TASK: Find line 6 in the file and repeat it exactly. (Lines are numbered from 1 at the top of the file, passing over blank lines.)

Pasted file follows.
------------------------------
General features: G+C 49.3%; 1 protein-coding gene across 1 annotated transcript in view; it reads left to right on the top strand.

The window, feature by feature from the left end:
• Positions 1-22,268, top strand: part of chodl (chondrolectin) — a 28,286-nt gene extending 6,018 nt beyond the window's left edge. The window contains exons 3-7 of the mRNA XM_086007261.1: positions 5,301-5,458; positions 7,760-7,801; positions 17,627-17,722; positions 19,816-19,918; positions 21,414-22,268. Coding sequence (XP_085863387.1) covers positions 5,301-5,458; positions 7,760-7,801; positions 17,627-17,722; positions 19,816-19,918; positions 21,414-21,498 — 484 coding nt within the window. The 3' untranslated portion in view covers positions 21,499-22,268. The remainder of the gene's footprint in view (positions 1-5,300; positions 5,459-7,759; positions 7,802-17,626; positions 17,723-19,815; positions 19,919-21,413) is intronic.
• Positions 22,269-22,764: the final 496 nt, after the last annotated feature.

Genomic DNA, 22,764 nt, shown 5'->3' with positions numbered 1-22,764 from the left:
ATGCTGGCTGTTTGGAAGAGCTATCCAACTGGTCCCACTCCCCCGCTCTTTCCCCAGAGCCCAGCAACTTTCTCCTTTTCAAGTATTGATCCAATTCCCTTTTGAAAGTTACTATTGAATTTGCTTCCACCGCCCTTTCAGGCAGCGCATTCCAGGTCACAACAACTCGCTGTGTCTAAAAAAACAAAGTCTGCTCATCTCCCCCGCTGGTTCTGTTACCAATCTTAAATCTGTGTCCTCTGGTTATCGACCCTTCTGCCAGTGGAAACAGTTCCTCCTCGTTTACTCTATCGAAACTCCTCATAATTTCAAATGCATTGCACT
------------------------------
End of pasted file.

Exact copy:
ATGCTGGCTGTTTGGAAGAGCTATCCAACTGGTCCCACTCCCCCGCTCTTTCCCCAGAGCCCAGCAACTTTCTCCTTTTCAAGTATTGATCCAATTCCCTTTTGAAAGTTACTATTGAATTTGCTTCCACCGCCCTTTCAGGCAGCGCATTCCAGGTCACAACAACTCGCTGTGTCTAAAAAAACAAAGTCTGCTCATCTCCCCCGCTGGTTCTGTTACCAATCTTAAATCTGTGTCCTCTGGTTATCGACCCTTCTGCCAGTGGAAACAGTTCCTCCTCGTTTACTCTATCGAAACTCCTCATAATTTCAAATGCATTGCACT